The government has instructed British citizens returning from Hubei province in China, Iran, northern Italy and South Korea that they must self-isolate for 14 days, even if they do not have symptoms of Coronavirus. There is a lack of clarity around the issue as to whether employees will get paid if they are not at work.
The Department of Health has sent guidance to UK employers that staff who have been told to self-isolate are entitled to take the time as sick leave. If an employee is sick or suffers from symptoms, they will qualify for statutory sick pay or whatever their contract provides over and above that. By law, medical evidence is not required for the first 7 days of sickness. After 7 days, it is for the employer to determine what evidence they require, but the government have advised that employers use their discretion around the need for medical evidence in these circumstances. Whilst it is not an option for factory or retail workers to work from home, it may be possible for employees who do have the ability to do so, to continue working.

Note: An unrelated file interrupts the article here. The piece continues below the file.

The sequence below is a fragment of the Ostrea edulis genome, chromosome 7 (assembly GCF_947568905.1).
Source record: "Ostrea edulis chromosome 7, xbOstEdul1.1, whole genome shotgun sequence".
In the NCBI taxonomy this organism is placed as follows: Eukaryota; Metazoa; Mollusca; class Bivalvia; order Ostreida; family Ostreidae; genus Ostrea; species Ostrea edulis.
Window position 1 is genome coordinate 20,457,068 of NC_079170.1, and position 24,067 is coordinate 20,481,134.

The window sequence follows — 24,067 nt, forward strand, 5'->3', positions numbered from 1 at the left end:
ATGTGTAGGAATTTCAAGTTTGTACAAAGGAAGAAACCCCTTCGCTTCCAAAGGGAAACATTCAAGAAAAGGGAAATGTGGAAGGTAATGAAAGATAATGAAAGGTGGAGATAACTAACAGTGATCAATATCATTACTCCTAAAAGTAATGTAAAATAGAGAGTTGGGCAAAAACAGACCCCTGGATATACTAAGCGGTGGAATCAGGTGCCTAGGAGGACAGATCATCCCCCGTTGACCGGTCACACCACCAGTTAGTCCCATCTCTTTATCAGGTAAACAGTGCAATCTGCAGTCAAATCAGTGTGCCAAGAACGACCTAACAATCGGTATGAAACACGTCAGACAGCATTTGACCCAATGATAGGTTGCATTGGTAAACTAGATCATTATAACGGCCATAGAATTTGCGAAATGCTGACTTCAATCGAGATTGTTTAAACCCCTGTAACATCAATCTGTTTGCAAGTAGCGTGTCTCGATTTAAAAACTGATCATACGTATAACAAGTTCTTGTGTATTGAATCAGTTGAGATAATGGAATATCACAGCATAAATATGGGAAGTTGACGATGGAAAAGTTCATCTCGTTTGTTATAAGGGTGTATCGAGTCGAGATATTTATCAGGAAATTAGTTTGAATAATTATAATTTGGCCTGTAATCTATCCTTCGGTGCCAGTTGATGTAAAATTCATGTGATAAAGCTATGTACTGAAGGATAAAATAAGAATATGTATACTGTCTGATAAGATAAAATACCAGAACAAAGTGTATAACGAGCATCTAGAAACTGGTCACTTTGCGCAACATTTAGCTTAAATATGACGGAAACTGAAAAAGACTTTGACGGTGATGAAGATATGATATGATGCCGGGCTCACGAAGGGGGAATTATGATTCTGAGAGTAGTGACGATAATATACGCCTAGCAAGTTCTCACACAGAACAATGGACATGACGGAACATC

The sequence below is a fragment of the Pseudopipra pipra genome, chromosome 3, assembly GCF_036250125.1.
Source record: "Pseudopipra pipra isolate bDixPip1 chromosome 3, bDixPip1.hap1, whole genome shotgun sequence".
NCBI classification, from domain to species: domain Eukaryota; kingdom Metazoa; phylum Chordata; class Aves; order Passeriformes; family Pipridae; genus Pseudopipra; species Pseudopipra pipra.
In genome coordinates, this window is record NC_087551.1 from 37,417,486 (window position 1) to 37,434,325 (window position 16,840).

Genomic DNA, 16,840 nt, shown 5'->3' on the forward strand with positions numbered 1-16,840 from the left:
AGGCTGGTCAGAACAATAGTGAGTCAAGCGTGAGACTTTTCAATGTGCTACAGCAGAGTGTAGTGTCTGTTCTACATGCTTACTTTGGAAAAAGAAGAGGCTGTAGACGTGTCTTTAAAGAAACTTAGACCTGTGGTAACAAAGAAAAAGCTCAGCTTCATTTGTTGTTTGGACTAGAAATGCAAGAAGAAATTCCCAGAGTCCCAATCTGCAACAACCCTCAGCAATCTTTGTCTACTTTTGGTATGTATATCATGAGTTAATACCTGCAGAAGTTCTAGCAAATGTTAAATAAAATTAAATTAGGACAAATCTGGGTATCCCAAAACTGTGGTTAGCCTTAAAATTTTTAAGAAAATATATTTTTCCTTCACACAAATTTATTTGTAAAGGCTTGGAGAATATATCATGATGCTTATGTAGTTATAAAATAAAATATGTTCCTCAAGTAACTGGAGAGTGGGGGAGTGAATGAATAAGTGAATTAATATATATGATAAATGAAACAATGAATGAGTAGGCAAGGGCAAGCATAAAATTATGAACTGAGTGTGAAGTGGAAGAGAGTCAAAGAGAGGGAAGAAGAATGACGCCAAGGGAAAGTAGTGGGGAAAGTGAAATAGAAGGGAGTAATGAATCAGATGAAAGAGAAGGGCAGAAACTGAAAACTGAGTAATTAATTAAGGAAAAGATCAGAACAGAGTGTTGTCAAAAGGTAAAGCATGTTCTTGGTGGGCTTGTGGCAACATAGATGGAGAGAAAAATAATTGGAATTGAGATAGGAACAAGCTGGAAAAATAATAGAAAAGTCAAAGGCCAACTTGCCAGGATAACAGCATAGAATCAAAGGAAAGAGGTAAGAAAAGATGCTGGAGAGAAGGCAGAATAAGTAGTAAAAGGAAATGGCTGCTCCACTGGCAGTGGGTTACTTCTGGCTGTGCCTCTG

What happens if workers have been advised to self-isolate but are not actually ill?
In those circumstances, workers are not entitled to statutory sick pay. However, ACAS consider it good practice for employers to treat the quarantine period as sick leave and follow their usual sick pay policy or agree for the time to be taken as holiday. Otherwise, there is a risk the employee will come to work because they want to get paid which could result in the virus spreading, if they have symptoms.
Employees are also entitled to time off work to care for dependents such as an ill or elderly relative or if a child’s school closes at short notice. Again, if the employee is unable to discharge their duties at home, there is no statutory right to pay for this time off. Some employers might offer pay depending on the contract or workplace policy and encourage employees to book some of the absence as holiday after an initial period of absence.
If an employee decides that they do not wish to attend work and chooses to self-isolate, the employer should take steps to listen to the employee’s concerns. They must ensure that the employee feels safe and secure and attempt to resolve the issue to both parties satisfaction. Employers could, if appropriate, offer working from home or flexible working as potential options. However, if the employee insists on remaining at home, employers may be able to agree a period of unpaid leave or that the employee can take the time off as holiday.
Any failure to attend work without the employer’s authorisation could potentially result in disciplinary action.